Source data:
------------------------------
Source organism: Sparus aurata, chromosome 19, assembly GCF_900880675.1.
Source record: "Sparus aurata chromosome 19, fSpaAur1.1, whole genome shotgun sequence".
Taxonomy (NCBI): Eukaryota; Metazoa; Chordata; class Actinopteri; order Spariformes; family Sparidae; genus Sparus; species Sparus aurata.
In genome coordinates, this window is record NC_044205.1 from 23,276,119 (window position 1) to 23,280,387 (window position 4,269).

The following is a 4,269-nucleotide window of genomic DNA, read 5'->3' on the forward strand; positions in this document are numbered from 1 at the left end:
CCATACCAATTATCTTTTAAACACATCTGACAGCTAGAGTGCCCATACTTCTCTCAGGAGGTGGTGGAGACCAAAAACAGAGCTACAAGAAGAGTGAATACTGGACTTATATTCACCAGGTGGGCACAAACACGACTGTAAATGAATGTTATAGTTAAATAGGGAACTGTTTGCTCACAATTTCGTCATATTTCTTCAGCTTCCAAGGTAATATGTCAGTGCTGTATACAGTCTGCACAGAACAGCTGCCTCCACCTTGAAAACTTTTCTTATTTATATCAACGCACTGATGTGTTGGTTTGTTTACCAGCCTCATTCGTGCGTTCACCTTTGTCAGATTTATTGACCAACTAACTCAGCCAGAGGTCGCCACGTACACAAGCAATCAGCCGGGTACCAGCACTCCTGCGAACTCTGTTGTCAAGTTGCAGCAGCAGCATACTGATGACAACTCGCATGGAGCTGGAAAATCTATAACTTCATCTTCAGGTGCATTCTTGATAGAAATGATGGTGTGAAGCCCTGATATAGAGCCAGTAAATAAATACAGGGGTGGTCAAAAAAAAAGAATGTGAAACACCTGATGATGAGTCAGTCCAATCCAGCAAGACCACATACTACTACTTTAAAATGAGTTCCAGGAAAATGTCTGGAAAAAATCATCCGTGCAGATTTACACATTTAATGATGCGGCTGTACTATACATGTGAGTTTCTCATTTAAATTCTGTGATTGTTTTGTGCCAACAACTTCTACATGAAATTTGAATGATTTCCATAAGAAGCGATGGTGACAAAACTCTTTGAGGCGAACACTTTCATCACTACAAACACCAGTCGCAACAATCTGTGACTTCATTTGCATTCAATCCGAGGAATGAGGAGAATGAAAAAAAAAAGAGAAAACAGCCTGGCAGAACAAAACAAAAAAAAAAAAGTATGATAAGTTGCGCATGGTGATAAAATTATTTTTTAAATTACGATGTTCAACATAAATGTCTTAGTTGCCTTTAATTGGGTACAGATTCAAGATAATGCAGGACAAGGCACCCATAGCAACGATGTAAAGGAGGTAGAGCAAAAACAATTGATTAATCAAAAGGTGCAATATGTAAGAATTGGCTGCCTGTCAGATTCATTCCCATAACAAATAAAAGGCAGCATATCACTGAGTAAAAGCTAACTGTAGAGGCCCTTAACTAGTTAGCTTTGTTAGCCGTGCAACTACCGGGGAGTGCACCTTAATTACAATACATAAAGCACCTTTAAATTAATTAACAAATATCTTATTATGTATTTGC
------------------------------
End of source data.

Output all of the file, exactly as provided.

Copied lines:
Source organism: Sparus aurata, chromosome 19, assembly GCF_900880675.1.
Source record: "Sparus aurata chromosome 19, fSpaAur1.1, whole genome shotgun sequence".
Taxonomy (NCBI): Eukaryota; Metazoa; Chordata; class Actinopteri; order Spariformes; family Sparidae; genus Sparus; species Sparus aurata.
In genome coordinates, this window is record NC_044205.1 from 23,276,119 (window position 1) to 23,280,387 (window position 4,269).

The following is a 4,269-nucleotide window of genomic DNA, read 5'->3' on the forward strand; positions in this document are numbered from 1 at the left end:
CCATACCAATTATCTTTTAAACACATCTGACAGCTAGAGTGCCCATACTTCTCTCAGGAGGTGGTGGAGACCAAAAACAGAGCTACAAGAAGAGTGAATACTGGACTTATATTCACCAGGTGGGCACAAACACGACTGTAAATGAATGTTATAGTTAAATAGGGAACTGTTTGCTCACAATTTCGTCATATTTCTTCAGCTTCCAAGGTAATATGTCAGTGCTGTATACAGTCTGCACAGAACAGCTGCCTCCACCTTGAAAACTTTTCTTATTTATATCAACGCACTGATGTGTTGGTTTGTTTACCAGCCTCATTCGTGCGTTCACCTTTGTCAGATTTATTGACCAACTAACTCAGCCAGAGGTCGCCACGTACACAAGCAATCAGCCGGGTACCAGCACTCCTGCGAACTCTGTTGTCAAGTTGCAGCAGCAGCATACTGATGACAACTCGCATGGAGCTGGAAAATCTATAACTTCATCTTCAGGTGCATTCTTGATAGAAATGATGGTGTGAAGCCCTGATATAGAGCCAGTAAATAAATACAGGGGTGGTCAAAAAAAAAGAATGTGAAACACCTGATGATGAGTCAGTCCAATCCAGCAAGACCACATACTACTACTTTAAAATGAGTTCCAGGAAAATGTCTGGAAAAAATCATCCGTGCAGATTTACACATTTAATGATGCGGCTGTACTATACATGTGAGTTTCTCATTTAAATTCTGTGATTGTTTTGTGCCAACAACTTCTACATGAAATTTGAATGATTTCCATAAGAAGCGATGGTGACAAAACTCTTTGAGGCGAACACTTTCATCACTACAAACACCAGTCGCAACAATCTGTGACTTCATTTGCATTCAATCCGAGGAATGAGGAGAATGAAAAAAAAAAGAGAAAACAGCCTGGCAGAACAAAACAAAAAAAAAAAAGTATGATAAGTTGCGCATGGTGATAAAATTATTTTTTAAATTACGATGTTCAACATAAATGTCTTAGTTGCCTTTAATTGGGTACAGATTCAAGATAATGCAGGACAAGGCACCCATAGCAACGATGTAAAGGAGGTAGAGCAAAAACAATTGATTAATCAAAAGGTGCAATATGTAAGAATTGGCTGCCTGTCAGATTCATTCCCATAACAAATAAAAGGCAGCATATCACTGAGTAAAAGCTAACTGTAGAGGCCCTTAACTAGTTAGCTTTGTTAGCCGTGCAACTACCGGGGAGTGCACCTTAATTACAATACATAAAGCACCTTTAAATTAATTAACAAATATCTTATTATGTATTTGC